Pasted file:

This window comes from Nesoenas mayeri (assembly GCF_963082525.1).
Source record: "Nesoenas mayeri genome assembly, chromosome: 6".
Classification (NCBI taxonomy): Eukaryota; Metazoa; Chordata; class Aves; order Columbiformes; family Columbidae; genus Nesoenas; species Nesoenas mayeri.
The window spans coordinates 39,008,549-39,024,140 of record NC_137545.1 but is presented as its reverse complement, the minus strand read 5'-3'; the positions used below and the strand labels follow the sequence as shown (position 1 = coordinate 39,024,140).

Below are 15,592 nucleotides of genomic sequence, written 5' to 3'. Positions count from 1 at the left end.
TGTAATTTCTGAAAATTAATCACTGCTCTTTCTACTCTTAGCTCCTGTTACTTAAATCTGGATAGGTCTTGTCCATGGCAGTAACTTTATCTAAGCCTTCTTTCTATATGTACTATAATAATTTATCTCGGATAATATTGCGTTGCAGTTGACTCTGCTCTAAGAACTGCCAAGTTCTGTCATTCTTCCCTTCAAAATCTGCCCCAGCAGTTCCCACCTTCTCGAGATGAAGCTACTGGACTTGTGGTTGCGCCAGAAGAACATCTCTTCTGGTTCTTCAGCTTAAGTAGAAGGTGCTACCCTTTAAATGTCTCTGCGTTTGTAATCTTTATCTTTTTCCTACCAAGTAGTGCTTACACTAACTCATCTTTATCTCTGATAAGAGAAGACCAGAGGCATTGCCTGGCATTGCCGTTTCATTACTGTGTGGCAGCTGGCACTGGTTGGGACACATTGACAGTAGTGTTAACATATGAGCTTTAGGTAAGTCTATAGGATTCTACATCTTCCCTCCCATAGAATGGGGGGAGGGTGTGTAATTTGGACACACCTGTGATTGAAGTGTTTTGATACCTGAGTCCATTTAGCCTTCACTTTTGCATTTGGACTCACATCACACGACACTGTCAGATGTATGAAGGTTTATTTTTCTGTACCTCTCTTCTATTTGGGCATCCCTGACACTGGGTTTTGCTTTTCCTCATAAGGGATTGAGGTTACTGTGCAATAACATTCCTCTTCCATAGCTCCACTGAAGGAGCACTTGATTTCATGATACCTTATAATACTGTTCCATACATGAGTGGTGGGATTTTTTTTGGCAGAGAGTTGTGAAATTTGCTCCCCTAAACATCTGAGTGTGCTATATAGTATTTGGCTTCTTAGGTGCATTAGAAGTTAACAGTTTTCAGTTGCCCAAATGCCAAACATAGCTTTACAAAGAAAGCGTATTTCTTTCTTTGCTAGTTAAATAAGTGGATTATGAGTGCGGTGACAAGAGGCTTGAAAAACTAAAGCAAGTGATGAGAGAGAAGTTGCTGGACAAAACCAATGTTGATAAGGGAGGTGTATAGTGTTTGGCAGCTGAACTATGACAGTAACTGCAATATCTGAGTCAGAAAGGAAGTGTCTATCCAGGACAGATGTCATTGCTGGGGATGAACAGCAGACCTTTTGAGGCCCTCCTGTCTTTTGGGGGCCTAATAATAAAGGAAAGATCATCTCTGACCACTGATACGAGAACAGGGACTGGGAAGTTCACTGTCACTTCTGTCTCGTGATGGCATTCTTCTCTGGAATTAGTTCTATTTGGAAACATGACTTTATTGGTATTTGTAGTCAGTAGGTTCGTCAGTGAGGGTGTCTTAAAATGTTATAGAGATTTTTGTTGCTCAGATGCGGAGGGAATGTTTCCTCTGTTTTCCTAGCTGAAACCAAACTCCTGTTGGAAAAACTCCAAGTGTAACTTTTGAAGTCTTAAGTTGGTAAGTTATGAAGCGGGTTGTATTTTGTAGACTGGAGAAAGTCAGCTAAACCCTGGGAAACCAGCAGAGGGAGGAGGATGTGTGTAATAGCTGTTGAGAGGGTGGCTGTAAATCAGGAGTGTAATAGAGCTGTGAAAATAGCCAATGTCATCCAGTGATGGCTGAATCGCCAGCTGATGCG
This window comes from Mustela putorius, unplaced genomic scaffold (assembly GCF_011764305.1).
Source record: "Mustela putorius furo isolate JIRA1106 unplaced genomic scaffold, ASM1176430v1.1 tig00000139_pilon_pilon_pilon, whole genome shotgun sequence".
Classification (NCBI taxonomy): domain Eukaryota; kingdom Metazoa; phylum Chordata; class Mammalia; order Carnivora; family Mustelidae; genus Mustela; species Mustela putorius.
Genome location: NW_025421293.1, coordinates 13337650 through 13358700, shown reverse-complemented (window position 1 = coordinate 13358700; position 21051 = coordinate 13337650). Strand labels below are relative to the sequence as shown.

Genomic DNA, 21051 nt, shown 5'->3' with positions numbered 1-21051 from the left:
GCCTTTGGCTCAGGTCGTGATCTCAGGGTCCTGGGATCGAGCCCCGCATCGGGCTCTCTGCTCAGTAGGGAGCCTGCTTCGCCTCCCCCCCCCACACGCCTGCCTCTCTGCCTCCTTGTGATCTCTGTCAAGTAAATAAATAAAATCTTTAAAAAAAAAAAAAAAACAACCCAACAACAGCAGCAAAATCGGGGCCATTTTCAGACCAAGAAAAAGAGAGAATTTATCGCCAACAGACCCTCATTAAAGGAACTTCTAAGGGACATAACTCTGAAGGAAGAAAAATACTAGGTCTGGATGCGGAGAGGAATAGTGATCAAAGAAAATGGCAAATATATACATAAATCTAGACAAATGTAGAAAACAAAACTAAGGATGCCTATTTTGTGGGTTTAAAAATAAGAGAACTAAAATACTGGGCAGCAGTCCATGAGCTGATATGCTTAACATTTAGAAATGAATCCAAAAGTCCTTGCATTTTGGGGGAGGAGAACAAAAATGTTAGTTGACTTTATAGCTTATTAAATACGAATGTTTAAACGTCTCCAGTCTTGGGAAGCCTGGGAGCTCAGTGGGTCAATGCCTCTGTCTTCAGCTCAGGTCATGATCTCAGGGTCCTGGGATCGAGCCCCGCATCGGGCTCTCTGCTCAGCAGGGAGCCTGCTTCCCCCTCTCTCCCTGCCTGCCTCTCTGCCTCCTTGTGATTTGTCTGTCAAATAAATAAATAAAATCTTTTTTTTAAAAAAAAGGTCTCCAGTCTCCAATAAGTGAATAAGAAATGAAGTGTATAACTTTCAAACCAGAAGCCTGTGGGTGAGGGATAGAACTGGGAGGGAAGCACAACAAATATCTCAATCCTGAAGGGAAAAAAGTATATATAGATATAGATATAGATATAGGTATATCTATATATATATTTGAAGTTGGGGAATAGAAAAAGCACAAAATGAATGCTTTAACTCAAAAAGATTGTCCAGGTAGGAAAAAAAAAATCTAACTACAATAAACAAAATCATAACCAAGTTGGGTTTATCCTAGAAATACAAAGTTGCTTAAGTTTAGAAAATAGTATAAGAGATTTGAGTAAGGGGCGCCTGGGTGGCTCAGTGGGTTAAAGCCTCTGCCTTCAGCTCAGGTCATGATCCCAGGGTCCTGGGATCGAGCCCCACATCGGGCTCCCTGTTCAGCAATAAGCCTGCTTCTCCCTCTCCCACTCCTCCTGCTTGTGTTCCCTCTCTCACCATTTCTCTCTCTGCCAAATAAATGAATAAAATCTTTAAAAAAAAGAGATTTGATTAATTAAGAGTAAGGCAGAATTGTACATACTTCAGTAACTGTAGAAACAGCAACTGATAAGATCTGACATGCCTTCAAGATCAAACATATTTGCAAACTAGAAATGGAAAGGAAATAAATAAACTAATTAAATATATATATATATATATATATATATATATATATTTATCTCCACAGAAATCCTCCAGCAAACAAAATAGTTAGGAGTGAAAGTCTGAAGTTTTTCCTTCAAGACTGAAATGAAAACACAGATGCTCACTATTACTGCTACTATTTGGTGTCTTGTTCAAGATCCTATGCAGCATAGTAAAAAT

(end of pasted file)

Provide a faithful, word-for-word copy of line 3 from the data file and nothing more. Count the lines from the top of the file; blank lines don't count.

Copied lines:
Classification (NCBI taxonomy): Eukaryota; Metazoa; Chordata; class Aves; order Columbiformes; family Columbidae; genus Nesoenas; species Nesoenas mayeri.